March set to be coldest since 1962
This March is set to be the coldest in the UK since 1962, weather experts have said.
Statistics from the Met Office showed that from March 1 to 26 the UK mean temperature was 2.5C (36.5F), which is three degrees below the long-term average. This made it the joint fourth coldest in the UK, in records going back to 1910.
The Met Office said this March was likely to be the fourth coldest on record for England, joint third coldest for Wales, joint eighth coldest for Scotland and sixth coldest for Northern Ireland.
This March joined 2006, 2001, 1995, 1987, 1979, 1970 and 1962 as years when the month saw some significant snowfall.
The coldest March in the UK was in 1962, at 1.9C (35.4F), followed by 1947, 2.2C (35.9F), 1937, 2.4C (36.3F), and 1916 and 1917, 2.5C (36.5F).
The weather seems set to continue cold, though dry, over the Easter weekend.
John Lee, a forecaster with MeteoGroup, the weather division of the Press Association, said there were widespread sub-zero temperatures across the UK last night, with the lowest reading at Braemar, Aberdeenshire, -8C (18F).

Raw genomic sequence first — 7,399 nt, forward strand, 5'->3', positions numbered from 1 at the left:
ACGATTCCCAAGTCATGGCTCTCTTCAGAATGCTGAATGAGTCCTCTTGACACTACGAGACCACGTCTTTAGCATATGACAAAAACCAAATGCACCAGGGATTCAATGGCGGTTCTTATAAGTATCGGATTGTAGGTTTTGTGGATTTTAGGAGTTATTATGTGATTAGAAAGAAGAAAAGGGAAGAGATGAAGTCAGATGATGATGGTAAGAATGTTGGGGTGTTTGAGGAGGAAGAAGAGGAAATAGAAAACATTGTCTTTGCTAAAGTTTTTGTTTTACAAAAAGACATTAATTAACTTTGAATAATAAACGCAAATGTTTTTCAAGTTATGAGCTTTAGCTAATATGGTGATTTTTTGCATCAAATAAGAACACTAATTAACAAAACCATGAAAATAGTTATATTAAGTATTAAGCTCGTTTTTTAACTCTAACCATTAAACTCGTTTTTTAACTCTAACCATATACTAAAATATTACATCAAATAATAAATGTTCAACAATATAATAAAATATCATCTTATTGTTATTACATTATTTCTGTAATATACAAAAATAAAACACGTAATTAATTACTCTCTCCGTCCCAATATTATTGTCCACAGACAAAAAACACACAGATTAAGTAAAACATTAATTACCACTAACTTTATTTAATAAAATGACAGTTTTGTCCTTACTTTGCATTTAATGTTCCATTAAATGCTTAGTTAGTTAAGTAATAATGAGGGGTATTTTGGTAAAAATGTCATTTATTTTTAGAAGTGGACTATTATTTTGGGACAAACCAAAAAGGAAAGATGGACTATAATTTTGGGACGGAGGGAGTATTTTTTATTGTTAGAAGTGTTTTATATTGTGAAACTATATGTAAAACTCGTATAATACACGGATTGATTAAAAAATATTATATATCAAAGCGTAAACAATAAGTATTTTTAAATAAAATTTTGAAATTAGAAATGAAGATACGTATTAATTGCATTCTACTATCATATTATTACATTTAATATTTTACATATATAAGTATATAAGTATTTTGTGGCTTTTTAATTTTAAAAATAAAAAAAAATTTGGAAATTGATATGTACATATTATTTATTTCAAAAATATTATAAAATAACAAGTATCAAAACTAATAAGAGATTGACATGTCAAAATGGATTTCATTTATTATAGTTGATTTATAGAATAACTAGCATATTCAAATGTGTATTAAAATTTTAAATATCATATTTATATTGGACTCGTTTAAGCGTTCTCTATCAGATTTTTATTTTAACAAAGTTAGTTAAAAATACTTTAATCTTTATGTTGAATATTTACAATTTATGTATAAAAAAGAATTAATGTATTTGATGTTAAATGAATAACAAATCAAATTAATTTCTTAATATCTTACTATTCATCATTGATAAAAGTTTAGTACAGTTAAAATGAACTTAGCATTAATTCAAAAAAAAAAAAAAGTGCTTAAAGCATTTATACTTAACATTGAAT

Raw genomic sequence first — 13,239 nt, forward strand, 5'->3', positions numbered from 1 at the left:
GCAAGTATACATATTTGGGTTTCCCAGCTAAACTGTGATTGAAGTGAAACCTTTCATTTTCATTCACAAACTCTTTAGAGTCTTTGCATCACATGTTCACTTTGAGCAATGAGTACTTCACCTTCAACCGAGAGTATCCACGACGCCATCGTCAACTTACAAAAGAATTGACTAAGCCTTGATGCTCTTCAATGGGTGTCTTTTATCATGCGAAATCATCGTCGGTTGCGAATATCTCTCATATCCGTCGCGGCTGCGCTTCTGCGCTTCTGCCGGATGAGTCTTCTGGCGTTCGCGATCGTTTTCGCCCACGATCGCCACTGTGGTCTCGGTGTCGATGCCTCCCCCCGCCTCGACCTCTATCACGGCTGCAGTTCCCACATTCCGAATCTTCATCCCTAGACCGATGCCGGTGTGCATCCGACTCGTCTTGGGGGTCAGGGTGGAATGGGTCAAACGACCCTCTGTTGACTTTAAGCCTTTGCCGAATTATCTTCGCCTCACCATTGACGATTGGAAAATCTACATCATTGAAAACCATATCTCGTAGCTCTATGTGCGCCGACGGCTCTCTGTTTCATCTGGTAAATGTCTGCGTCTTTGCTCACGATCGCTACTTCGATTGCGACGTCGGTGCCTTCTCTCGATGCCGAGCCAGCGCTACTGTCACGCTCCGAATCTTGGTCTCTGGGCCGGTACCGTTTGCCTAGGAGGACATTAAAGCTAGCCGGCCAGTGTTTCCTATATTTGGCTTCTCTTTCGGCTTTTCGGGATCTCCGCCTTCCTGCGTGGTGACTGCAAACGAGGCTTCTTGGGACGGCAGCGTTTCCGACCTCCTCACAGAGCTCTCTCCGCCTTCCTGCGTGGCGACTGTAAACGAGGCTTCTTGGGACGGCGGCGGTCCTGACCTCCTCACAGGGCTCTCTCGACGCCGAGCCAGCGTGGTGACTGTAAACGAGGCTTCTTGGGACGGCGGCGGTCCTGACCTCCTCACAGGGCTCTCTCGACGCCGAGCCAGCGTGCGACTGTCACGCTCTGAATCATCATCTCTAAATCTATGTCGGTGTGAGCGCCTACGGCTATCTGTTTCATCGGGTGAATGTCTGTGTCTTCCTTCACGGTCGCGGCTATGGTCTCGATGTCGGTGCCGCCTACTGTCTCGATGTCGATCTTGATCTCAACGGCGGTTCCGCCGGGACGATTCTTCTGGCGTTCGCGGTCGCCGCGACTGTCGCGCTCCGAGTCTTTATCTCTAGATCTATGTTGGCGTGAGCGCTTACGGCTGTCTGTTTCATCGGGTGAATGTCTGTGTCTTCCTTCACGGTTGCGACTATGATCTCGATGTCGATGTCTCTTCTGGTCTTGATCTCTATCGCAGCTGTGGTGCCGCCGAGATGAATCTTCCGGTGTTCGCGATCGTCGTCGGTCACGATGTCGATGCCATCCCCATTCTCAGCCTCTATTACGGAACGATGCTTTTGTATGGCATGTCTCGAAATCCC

He said: "There were similar low temperatures across Scotland, while at Shap in Cumbria there was a reading of minus 6C (21F). Even in the South West, Somerset and Devon, there were readings of minus 5 (23F), there were no regions above freezing except for a few coastal spots."
It would be another very cold night, and, with slightly clearer skies than Wednesday night, temperatures could drop even further in some places.
He added: "It will be continuing cold throughout the whole of Easter, but with some sunshine, and it looks mostly dry across most areas."